When getting divorced, especially in a family oriented community, I have found that many of the people who I thought were friends and couples who I enjoyed many wonderful times with became distant memories. If I may be so bold as to create a comparison: Life is like an outfit; sometimes it flatters you and sometimes it fits, it sometimes needs changing, and sometimes it just makes you fat. Life has accessories too such as friends, homes, cars and a partner. When you change your life “outfit” many tmes your “accessories” need adjusting too. (Please don’t take this literally…it is purely for the sake of literary license).
In some ways the separation comes with a twinge of remorse: the couple who always served the best food, had the greatest views, the most engaging conversations and the best toys for the kids to play with. Other times it comes with an overwhelming feeling of relief. You no longer have to put up with that annoying wife of your husband’s friend who you never have anything to say to or made annoying jokes at someone’s expense.
Let’s just look at our work friends for a minute, our colleagues. When you switch jobs and forlornly say goodbye, you know that these people who you spent every day with for the past few years will most likely drop off the end of your life, never be seen again. It doesn’t necessarily reflect badly on them or on you for that matter even if you both keep saying, “Let’s keep in touch, ok”? For obvious reasons, in people’s fast paced lifestyles proximity does make for an easier friendship and since you never had to make an effort to see each other before what makes you think you would start now?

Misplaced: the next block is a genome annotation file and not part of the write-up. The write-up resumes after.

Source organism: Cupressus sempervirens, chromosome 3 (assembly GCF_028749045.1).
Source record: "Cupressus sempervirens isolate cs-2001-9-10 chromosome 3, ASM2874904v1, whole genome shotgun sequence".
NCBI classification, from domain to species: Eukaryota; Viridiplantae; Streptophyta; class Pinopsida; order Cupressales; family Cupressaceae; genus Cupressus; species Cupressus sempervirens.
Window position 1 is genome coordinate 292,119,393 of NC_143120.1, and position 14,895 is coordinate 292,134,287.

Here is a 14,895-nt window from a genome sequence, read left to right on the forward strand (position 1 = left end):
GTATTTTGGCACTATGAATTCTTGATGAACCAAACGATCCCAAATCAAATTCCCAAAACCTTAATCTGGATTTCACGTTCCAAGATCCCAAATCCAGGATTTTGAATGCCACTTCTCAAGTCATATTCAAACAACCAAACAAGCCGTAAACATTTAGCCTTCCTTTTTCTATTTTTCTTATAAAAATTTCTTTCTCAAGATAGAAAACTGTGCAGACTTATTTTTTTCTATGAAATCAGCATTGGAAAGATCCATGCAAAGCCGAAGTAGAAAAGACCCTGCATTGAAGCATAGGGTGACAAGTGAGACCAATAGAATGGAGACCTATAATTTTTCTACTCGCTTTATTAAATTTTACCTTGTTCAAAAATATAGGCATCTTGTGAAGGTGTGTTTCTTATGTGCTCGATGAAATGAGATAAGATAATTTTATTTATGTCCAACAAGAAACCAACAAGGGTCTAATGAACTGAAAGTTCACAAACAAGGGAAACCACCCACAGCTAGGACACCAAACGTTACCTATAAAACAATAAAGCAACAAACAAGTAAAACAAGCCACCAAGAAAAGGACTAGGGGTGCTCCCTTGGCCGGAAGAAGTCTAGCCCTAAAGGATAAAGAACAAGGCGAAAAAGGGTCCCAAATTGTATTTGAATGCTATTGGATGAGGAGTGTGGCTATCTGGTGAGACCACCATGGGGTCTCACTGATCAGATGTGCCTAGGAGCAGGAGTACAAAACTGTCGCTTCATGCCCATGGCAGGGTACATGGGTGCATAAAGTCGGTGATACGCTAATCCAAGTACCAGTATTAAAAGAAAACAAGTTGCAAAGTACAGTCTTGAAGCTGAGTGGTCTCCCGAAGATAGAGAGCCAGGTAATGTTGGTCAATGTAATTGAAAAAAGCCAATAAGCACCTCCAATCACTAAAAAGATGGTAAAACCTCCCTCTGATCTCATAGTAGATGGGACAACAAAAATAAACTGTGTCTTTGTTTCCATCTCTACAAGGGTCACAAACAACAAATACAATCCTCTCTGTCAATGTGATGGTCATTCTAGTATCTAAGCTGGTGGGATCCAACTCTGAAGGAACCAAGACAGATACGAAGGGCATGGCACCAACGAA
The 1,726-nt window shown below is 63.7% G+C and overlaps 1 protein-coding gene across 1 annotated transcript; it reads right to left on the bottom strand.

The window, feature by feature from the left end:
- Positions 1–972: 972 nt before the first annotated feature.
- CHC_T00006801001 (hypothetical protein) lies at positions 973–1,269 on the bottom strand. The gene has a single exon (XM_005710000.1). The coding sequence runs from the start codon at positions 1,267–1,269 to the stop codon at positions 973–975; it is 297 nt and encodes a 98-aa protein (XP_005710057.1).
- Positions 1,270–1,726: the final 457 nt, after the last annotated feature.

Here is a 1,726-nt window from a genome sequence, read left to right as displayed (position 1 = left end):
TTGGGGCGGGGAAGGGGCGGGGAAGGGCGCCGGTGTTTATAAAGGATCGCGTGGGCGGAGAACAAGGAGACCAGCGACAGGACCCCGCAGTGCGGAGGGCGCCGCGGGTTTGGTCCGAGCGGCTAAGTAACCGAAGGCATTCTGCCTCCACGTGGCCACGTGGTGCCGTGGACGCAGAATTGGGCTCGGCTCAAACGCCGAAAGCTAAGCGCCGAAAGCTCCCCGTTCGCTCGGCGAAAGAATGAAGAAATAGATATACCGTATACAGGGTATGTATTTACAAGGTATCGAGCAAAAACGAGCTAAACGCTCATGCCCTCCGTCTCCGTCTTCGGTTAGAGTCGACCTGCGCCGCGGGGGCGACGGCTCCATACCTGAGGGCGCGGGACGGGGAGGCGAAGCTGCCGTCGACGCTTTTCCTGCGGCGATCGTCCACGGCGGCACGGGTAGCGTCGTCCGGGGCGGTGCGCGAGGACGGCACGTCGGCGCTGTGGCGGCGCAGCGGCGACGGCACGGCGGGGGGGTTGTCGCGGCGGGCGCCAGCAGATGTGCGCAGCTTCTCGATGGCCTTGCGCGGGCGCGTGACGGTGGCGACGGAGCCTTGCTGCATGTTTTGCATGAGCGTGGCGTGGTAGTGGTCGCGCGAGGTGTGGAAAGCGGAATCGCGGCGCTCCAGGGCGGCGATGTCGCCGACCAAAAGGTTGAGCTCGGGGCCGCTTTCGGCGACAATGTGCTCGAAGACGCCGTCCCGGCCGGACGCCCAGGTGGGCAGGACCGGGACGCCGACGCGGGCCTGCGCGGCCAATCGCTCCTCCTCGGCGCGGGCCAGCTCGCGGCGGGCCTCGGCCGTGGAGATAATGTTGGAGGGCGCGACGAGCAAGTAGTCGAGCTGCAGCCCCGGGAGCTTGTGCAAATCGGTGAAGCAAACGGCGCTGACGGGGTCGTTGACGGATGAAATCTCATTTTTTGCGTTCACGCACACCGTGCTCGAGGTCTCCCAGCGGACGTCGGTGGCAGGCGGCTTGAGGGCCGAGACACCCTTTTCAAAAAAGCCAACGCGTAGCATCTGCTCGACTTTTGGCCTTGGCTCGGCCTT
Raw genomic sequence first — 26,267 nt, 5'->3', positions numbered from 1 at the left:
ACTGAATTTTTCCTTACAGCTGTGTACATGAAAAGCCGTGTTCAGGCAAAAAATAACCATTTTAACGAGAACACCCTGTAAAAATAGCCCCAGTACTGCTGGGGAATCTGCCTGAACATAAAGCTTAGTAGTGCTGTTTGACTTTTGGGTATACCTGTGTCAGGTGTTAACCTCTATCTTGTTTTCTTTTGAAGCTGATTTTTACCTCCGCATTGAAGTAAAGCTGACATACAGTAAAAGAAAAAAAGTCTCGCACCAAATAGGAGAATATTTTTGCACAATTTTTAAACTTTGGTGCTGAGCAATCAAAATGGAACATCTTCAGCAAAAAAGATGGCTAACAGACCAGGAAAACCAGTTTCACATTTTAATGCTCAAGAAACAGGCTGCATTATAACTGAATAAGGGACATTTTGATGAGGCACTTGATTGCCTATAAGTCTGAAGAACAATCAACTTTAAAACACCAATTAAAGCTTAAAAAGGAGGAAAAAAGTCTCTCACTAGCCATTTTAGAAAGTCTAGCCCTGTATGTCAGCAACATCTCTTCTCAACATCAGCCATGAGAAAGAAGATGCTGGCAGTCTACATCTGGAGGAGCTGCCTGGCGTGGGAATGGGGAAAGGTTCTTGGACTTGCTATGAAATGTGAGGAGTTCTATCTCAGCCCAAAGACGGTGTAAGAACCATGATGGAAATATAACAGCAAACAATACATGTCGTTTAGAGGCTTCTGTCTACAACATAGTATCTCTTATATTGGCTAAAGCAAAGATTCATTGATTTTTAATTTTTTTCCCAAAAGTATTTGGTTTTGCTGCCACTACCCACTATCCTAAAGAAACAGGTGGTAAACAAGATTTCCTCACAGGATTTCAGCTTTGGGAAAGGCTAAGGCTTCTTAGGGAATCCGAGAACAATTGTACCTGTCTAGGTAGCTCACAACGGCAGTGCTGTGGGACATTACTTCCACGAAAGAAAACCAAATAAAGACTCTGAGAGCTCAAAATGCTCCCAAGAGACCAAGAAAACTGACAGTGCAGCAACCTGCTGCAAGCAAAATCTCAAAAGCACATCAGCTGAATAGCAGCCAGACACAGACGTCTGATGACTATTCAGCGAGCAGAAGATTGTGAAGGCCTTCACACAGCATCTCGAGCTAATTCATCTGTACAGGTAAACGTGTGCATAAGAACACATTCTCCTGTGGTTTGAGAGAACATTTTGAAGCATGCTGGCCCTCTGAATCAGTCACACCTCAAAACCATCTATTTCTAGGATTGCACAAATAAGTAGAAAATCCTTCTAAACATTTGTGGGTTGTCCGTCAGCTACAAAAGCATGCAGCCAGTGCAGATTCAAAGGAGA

Are there any specific traits or behaviors that lead to long term friendships?
It reminds me of a book I once read about ordinary everyday people who became heroes due to a heroic act that they did spontaneously. They couldn’t explain what motivated them to act on the spur of the moment. There really was no defining trait for heroic behaviour. All that they could be sure of was that they were presented with a situation where they just knew that they had to act. What the author wrote in the forward to this book was that we are always so fascinated with what motivates the serial killer or someone who stands on a tower and shoots tens of people or who kidnaps someone and mutilates them and yet we are never fascinated by the reverse scenario: What motivates an ordinary person to act altruistically or heroically?
During my divorce proceedings many of the couples whom I thought to be close seem to have just become part of the unwritten divorce settlement. The reverse is true as well. I have been pleasantly surprised to find myself spending time with people and couples who I never would have in my previous coupled life. I enjoy their company and that’s all there is too it. They are kind and giving and we love to laugh together.
If you are looking for answers as to which friends will move to the other side and which will just fall through the cracks never to be seen or heard from again, I don’t have any. But let me just say that when you are single for the second time around you learn very quickly who your real friends are. You are wearing a new outfit and only you and you alone will decide which accessories look best on you.
And just remember darling: You look fabulous!